Daytime and nighttime warming has no opposite effects on vegetation phenology and productivity in the northern hemisphere.

Academic Article


  • Over the past 50 years, global land surface air temperature has been rising at a much higher rate at night than during the day. Understanding plant responses to the asymmetric daytime and nighttime warming in the context of climate change has been a hot topic in global change biology and global ecology. It has been debatable whether the asymmetric warming has opposite effects on vegetation activity (e.g., phenology, productivity). Here we settle the debate by scrutinizing the underpinnings of different statistical methods and revealing how the misuse or improper use of these methods could mischaracterize the effects of asymmetric warming with in situ and satellite observations. The use of the ordinary least square (OLS) methods including both daytime (Tmax) and nighttime (Tmin) temperature in the multiple regression models could overlook the multicollinearity problem and yield the misinterpretations that Tmax and Tmin had opposite effects on spring phenology, autumn phenology, gross primary production (GPP), and normalized difference vegetation index (NDVI). However, when the OLS methods were applied with Tmax and Tmin included in separate models or alternatively the ridge regression (RR) method with properly selected ridge parameter was used, the effects of Tmax and Tmin on vegetation activity were generally in the same direction. The use of the RR method with improperly selected ridge parameter could also mischaracterize the effects of asymmetric warming. Our findings show that daytime and nighttime warming has no opposite effects on vegetation phenology and productivity in the northern hemisphere, and properly dealing with the multicollinearity problem is critical for understanding the effects of asymmetric warming on vegetation activity.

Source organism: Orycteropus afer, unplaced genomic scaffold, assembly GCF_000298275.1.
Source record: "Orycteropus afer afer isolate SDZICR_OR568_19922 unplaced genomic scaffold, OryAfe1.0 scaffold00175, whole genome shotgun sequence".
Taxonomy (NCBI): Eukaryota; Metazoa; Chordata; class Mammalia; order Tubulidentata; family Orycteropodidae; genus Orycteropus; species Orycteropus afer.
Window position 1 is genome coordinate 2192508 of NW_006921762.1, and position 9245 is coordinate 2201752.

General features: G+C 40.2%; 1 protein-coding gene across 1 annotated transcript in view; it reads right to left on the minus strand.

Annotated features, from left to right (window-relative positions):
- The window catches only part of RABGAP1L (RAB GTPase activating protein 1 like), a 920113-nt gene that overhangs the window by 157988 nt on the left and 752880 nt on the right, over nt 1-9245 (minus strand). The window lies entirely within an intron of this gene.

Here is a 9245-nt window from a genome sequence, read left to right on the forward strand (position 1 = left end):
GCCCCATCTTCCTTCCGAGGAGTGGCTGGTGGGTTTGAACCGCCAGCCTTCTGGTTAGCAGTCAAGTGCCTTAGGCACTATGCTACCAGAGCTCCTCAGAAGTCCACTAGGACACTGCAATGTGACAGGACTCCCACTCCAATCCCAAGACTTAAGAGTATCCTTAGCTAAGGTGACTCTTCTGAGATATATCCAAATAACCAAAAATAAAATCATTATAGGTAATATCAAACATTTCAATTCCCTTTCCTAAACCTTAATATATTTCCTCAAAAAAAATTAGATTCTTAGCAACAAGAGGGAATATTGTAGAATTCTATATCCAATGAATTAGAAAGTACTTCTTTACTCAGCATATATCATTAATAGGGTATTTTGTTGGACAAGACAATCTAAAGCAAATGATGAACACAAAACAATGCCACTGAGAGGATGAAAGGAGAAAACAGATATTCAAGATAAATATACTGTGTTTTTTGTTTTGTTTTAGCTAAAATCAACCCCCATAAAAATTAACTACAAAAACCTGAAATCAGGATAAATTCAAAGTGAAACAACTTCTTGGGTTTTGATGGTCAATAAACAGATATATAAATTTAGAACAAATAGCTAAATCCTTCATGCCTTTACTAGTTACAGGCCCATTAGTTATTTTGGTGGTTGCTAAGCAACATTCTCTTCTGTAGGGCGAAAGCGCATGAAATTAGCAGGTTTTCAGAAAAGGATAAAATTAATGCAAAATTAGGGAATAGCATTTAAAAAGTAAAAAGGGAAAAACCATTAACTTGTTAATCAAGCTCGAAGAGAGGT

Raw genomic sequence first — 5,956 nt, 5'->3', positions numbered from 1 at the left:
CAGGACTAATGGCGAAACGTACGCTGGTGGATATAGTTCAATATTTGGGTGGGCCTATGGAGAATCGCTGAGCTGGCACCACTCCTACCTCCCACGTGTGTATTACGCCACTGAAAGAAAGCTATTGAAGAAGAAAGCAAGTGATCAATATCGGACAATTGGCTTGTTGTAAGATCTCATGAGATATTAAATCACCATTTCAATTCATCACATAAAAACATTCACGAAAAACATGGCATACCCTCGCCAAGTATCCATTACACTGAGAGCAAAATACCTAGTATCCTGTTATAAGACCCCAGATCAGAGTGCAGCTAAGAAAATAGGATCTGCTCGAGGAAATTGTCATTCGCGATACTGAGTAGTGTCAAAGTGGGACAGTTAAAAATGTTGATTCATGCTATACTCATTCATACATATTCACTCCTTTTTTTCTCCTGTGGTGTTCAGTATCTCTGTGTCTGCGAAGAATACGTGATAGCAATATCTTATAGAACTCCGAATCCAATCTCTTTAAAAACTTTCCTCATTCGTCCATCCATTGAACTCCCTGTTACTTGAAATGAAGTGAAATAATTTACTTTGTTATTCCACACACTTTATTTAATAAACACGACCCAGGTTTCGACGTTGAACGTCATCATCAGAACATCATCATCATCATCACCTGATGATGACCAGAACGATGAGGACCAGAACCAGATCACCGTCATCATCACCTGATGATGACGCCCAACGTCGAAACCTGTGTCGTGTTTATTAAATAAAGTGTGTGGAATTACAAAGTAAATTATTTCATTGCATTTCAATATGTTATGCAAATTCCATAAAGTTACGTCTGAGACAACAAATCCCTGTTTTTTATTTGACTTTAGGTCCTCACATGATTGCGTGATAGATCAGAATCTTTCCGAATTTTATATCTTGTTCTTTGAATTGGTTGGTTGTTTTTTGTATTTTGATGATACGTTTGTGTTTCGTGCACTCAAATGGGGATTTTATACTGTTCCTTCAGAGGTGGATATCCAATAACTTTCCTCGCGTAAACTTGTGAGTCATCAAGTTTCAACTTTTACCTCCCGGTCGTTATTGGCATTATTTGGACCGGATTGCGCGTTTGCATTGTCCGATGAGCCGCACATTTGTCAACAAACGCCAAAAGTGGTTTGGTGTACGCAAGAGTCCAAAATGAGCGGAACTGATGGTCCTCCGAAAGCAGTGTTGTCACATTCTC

• Authors

  • Zhu, Gaofeng
  • Wang, Xufeng
  • Xiao, Jingfeng
  • Zhang, Kun
  • Wang, Yunquan
  • He, Honglin
  • Li, Weide
  • Chen, Huiling
  • Status

    Publication Date

  • May 20, 2022
  • Published In


  • Asymmetric warming
  • Autumn phenology
  • Climate Change
  • Ecosystem
  • Gross primary production
  • Multicollinearity
  • Plants
  • Seasons
  • Spring phenology
  • Temperature
  • Vegetation activity
  • Digital Object Identifier (doi)

    Pubmed Id

  • 35093352
  • Start Page

  • 153386
  • Volume

  • 822